The water rushed into the warship in darkness. As the Thai naval ship rocked in the rough waters and began to tilt, the 105 sailors on board scrambled for life jackets, knowing that they were 30 short.
They tried to maintain control of the ship, the HTMS Sukhothai, but water short-circuited the power system. The engine died. The rudder locked. The pumps, which remove water from the ship, failed.
More than 20 miles (32 kilometres) from the nearest coast, the sailors called for help. Other ships approached but were unable to get close enough to assist because of the choppy seas.
When the 35-year-old warship rolled onto its side, some sailors called their families. The 30 people without life jackets grabbed buoys or tried to escape on inflatable rafts.
Three hours after it started taking in water, the ship sank on Sunday (Dec 18) around 11.30pm. Five days later, 23 of the crew remain missing, while 76 have been found. Six bodies have been recovered.
Although the search-and-rescue operation is still underway, the missing men are feared dead. On Friday, one life jacket was found on an island some 70 miles (112km) away, bearing the name of a deceased sailor, Jakpong Poonpon. The life jacket would be returned to his family, authorities said.
Vice Adm Pichai Lorchusakul, commander of the 1st Naval Area Command, told local reporters that those missing could not be expected to survive in the sea for longer than two days.
As hope of finding survivors dims, scrutiny is now turning to how the accident happened and whether sufficient safety measures were in place.
Choengchai Chomchoengphaet, the commander in chief of the Royal Thai Navy, said on Tuesday that 30 sailors were left without life jackets when the vessel sank, about 22 miles (35km) off the coast of Prachuap Khiri Khan province.
The crew were “fully aware” of the shortage, and when the ship ran into trouble, “they tried to use other tools, which could save the lives of officers who didn’t have life jackets,” he said.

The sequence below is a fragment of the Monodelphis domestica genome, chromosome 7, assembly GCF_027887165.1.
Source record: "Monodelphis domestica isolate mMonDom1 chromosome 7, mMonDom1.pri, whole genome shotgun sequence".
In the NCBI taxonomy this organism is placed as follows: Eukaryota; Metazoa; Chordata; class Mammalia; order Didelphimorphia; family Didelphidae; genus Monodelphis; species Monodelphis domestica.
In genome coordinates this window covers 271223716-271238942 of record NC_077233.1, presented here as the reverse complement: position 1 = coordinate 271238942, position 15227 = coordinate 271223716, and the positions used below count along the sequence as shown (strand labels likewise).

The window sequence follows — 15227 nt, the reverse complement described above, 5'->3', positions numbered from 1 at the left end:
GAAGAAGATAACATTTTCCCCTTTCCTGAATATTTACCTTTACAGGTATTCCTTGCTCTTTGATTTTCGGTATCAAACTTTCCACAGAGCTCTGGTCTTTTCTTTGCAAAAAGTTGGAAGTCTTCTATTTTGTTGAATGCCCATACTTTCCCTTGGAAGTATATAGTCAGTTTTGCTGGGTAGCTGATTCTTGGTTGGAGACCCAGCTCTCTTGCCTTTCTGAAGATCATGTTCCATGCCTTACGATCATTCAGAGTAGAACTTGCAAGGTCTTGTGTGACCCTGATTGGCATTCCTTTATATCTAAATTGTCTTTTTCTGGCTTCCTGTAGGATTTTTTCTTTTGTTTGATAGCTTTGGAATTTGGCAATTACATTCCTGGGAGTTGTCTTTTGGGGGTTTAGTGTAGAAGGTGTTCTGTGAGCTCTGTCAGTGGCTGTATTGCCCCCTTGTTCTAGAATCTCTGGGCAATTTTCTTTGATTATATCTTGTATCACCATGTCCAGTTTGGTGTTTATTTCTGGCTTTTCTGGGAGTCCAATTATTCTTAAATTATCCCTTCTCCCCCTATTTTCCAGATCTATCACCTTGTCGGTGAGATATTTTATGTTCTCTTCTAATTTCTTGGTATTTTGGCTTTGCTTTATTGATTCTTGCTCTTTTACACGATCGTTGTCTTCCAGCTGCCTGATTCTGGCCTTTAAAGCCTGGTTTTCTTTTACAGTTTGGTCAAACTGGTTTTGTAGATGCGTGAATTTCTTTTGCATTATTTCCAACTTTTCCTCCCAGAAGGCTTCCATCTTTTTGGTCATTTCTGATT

He said that there were extra officers on the ship taking part in a salute to the founder of the Thai navy, and normally extra life jackets would have been provided.
But he added that “a life jacket does not guarantee survival,” noting that all the sailors had been trained in survival skills.
The Meteorological Department had issued a weather advisory for the general area a few hours before the accident, saying that waves in the Gulf of Thailand were expected to be 6.5 to 13 feet (1.9 to 3.9 metres) high. It suggested that all ships “proceed with caution.”
Warren Smith, an associate professor in naval architecture at the Australia Defense Force Academy at the University of New South Wales, said that, generally speaking, warships are built to withstand waves of such heights.
He said that on the Sea State scale — with zero representing total calm and nine meaning phenomenal waves — the conditions at the time would be classified as a five.
The commander in chief of the Royal Thai Navy rejected suggestions that the ship’s age could have contributed to the accident. It had undergone major repairs three years ago, and its equipment was fully functional, he said, adding that there were no plans to retire the ship for another five to 10 years.
The authorities said that the ship sank after water flowed into the electrical system through an exhaust pipe, short-circuiting the ship’s controls and water pump system.
Chengi Kuo, a professor of naval architecture at the University of Strathclyde in Scotland, said that usually a ship’s exhaust pipes have a mechanism that prevents water from entering.
Because warships are generally quite small, their engines and power equipment are often packed into a small space, he said, meaning that it is easy for the whole system to go down at once.
When waves are rough, “if you have any structures which are not strong enough, you can have problems and get failures,” Kuo said.
Survivors have recounted to local media how they clung onto the ship as it sank, until they could hold on no more and were swept into the sea. They tried to keep each other afloat as 10- to 13-foot (3- to 3.9-metre) waves crashed over their heads.
Chief Petty Officer Natee Timdee told local media that the waves were “very strong.” “I laid on my back, but then the water hit my face, so I laid with my face down and the water washed on top of my head.”
“I thought about my mother,” he added. “I cannot die, I still have to take care of her.”
Another sailor, crying while talking to a local television station, said, “My heart couldn’t take it anymore, encountering this kind of event. You see people die in front of your eyes like this, and the ones who died are your friends.”
“You went as a full team and returned incomplete,” he added.
This article originally appeared in The New York Times.